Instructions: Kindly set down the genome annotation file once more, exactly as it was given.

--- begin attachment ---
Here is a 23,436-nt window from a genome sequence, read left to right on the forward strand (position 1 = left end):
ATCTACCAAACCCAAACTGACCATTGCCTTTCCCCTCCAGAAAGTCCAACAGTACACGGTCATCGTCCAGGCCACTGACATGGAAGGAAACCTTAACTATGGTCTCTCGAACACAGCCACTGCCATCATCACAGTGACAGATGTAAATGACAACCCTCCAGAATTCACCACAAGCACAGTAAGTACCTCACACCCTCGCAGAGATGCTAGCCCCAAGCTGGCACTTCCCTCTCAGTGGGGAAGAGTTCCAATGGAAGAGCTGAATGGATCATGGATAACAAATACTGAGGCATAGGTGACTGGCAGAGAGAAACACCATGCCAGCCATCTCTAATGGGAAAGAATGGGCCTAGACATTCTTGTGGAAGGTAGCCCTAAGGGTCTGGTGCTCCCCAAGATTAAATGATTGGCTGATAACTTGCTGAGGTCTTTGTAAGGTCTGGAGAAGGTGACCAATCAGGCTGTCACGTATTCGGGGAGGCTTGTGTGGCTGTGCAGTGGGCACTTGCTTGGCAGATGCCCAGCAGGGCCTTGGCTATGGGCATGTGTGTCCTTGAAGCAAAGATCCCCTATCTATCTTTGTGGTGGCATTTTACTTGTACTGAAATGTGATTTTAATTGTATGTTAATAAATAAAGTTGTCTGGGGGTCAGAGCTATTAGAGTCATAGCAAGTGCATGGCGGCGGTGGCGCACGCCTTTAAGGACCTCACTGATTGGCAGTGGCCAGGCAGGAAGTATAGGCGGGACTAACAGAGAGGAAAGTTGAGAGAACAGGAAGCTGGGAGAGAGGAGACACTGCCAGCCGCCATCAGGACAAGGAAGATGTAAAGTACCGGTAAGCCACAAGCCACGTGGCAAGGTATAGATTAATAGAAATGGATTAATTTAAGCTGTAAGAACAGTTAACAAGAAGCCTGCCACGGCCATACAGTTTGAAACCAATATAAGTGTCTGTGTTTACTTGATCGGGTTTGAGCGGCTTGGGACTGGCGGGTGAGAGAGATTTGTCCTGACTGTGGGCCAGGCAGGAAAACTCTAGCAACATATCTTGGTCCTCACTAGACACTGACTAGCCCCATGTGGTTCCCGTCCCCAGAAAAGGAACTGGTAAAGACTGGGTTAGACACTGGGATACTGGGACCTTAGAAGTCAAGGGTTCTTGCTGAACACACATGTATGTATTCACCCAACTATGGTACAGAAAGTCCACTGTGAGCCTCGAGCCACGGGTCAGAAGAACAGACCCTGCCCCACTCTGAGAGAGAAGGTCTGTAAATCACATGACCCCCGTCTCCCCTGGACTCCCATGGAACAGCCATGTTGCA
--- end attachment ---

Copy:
Here is a 23,436-nt window from a genome sequence, read left to right on the forward strand (position 1 = left end):
ATCTACCAAACCCAAACTGACCATTGCCTTTCCCCTCCAGAAAGTCCAACAGTACACGGTCATCGTCCAGGCCACTGACATGGAAGGAAACCTTAACTATGGTCTCTCGAACACAGCCACTGCCATCATCACAGTGACAGATGTAAATGACAACCCTCCAGAATTCACCACAAGCACAGTAAGTACCTCACACCCTCGCAGAGATGCTAGCCCCAAGCTGGCACTTCCCTCTCAGTGGGGAAGAGTTCCAATGGAAGAGCTGAATGGATCATGGATAACAAATACTGAGGCATAGGTGACTGGCAGAGAGAAACACCATGCCAGCCATCTCTAATGGGAAAGAATGGGCCTAGACATTCTTGTGGAAGGTAGCCCTAAGGGTCTGGTGCTCCCCAAGATTAAATGATTGGCTGATAACTTGCTGAGGTCTTTGTAAGGTCTGGAGAAGGTGACCAATCAGGCTGTCACGTATTCGGGGAGGCTTGTGTGGCTGTGCAGTGGGCACTTGCTTGGCAGATGCCCAGCAGGGCCTTGGCTATGGGCATGTGTGTCCTTGAAGCAAAGATCCCCTATCTATCTTTGTGGTGGCATTTTACTTGTACTGAAATGTGATTTTAATTGTATGTTAATAAATAAAGTTGTCTGGGGGTCAGAGCTATTAGAGTCATAGCAAGTGCATGGCGGCGGTGGCGCACGCCTTTAAGGACCTCACTGATTGGCAGTGGCCAGGCAGGAAGTATAGGCGGGACTAACAGAGAGGAAAGTTGAGAGAACAGGAAGCTGGGAGAGAGGAGACACTGCCAGCCGCCATCAGGACAAGGAAGATGTAAAGTACCGGTAAGCCACAAGCCACGTGGCAAGGTATAGATTAATAGAAATGGATTAATTTAAGCTGTAAGAACAGTTAACAAGAAGCCTGCCACGGCCATACAGTTTGAAACCAATATAAGTGTCTGTGTTTACTTGATCGGGTTTGAGCGGCTTGGGACTGGCGGGTGAGAGAGATTTGTCCTGACTGTGGGCCAGGCAGGAAAACTCTAGCAACATATCTTGGTCCTCACTAGACACTGACTAGCCCCATGTGGTTCCCGTCCCCAGAAAAGGAACTGGTAAAGACTGGGTTAGACACTGGGATACTGGGACCTTAGAAGTCAAGGGTTCTTGCTGAACACACATGTATGTATTCACCCAACTATGGTACAGAAAGTCCACTGTGAGCCTCGAGCCACGGGTCAGAAGAACAGACCCTGCCCCACTCTGAGAGAGAAGGTCTGTAAATCACATGACCCCCGTCTCCCCTGGACTCCCATGGAACAGCCATGTTGCA